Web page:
Discrimination and Harassment
Discrimination and harassment claims often increase in a down economy. Learn the proper techniques for conducing proper workplace harassment investigations, providing sexual harassment training, and more to reduce claims of employment discrimination and preventing sexual harassment in the workplace.
Some jobs demand relevant, real-world work experience. If a failed applicant sues, claiming a college degree should have trumped on-the-job experience, you’ll probably win—if you can justify your experience requirements.
The jubilation was short-lived after an employer won what would have been a significant victory that might have reduced the number of cases the EEOC litigates. Alas, an appeals court quickly turned the tables.
Do you have employees who were born and raised in other countries and who therefore speak English with heavy, foreign-sounding accents? If so, be careful how you approach any discussion about their speech. If supervisors or managers criticize workers’ accents, a national-origin discrimination lawsuit may be in your company’s future.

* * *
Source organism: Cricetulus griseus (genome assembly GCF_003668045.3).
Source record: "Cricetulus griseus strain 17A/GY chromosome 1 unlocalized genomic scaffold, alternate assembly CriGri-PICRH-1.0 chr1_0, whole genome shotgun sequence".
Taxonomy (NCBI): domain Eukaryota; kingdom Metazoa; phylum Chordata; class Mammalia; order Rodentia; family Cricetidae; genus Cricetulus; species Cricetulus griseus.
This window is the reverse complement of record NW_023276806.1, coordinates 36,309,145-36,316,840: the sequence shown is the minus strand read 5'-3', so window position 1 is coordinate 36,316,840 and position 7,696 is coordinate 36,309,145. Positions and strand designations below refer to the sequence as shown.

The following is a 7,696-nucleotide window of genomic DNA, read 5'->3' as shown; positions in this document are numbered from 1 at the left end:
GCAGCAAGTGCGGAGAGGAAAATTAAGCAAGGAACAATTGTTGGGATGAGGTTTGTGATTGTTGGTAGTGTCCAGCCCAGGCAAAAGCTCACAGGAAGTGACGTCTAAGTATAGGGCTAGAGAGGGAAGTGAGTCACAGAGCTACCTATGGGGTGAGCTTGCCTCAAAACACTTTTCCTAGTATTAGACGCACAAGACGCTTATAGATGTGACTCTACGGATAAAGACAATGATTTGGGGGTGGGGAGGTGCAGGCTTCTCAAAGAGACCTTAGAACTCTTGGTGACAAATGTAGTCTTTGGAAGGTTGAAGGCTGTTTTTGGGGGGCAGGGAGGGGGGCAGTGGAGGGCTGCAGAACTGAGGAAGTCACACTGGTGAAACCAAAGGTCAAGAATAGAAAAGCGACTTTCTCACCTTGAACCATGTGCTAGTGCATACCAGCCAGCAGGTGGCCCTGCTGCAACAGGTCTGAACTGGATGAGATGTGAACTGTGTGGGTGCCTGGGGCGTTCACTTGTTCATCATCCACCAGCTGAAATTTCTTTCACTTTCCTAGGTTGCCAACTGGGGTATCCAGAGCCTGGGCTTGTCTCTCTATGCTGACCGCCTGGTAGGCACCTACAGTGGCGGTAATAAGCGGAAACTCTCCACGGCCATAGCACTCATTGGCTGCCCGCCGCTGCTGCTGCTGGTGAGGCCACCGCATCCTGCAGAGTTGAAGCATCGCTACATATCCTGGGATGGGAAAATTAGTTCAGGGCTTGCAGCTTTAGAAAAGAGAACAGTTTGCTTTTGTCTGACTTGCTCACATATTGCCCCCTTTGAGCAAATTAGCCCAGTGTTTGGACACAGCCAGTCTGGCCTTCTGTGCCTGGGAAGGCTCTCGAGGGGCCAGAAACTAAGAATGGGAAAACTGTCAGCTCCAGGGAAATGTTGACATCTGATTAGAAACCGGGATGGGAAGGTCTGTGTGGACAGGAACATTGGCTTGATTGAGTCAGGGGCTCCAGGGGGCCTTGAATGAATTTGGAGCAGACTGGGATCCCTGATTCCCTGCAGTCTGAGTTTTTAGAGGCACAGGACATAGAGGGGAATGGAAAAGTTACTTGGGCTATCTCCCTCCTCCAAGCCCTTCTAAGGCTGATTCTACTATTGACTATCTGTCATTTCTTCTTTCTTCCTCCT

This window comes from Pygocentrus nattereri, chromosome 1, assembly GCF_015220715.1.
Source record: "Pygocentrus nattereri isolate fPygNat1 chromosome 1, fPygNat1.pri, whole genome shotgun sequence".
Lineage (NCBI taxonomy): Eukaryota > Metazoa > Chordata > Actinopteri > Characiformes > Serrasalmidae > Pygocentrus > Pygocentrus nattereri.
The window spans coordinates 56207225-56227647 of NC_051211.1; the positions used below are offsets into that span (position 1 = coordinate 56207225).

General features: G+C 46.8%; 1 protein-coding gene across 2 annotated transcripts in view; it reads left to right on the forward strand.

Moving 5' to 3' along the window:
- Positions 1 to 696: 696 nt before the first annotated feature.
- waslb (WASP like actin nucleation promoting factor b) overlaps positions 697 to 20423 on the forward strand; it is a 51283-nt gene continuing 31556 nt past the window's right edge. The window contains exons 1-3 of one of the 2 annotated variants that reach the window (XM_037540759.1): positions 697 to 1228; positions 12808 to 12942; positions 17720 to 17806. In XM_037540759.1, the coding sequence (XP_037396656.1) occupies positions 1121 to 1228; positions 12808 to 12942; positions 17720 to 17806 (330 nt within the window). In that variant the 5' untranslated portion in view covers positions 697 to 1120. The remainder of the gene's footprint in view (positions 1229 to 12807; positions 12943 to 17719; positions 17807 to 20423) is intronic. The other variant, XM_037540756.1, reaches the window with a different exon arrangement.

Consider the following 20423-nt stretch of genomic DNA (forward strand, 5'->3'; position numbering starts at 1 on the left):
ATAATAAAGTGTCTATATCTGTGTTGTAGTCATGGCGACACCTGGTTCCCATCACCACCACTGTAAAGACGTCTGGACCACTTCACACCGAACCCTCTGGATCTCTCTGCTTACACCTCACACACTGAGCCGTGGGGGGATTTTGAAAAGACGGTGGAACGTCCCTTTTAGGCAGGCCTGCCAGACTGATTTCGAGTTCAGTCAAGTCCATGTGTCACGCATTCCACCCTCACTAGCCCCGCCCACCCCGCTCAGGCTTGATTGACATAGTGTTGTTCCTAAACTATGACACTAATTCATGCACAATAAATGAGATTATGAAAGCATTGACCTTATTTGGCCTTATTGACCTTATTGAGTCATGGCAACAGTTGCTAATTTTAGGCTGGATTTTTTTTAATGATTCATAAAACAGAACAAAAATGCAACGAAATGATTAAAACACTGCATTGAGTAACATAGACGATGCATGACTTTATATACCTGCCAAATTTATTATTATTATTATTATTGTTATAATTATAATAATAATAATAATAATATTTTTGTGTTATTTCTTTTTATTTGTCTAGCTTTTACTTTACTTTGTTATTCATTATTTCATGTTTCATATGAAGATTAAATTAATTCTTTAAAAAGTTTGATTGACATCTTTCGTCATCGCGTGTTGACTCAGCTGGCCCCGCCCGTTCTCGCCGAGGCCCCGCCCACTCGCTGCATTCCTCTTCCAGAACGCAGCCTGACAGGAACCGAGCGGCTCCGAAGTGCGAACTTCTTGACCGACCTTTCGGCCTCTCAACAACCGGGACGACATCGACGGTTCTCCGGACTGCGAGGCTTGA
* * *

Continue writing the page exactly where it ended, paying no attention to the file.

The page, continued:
Some employees attribute perfectly reasonable actions to race discrimination just because the decision-maker happens to belong to a different protected class. Fortunately, courts usually quickly dismiss such cases.
Guardsmark Security will pay $25,000 to settle a national-origin and age-harassment complaint filed by an employee working in San Jose.
Employers are supposed to provide reasonable accommodations that remove barriers to working for disabled workers. But those accommodations don’t have to include implementing changes that make a disabled employee’s commute easier.
Floridians filed 307 more discrimination complaints with the EEOC in fiscal year 2011 than they did in 2010. The greatest number of Florida complaints—3,231 in all—alleged retaliation.
Here’s a reminder for harried and overworked HR professionals: Even if your anti-harassment policy states that you will investigate all harassment complaints, you don’t have to drop everything to chase down clearly meritless allegations.
The Court of Appeal of California has ruled for the first time that a partner who reports sexual harassment is protected from retaliation under the Fair Employment and Housing Act (FEHA).
New Yorkers filed 3,802 discrimination claims with the EEOC in fiscal year 2011, two fewer than the year before, according to data the commission just released.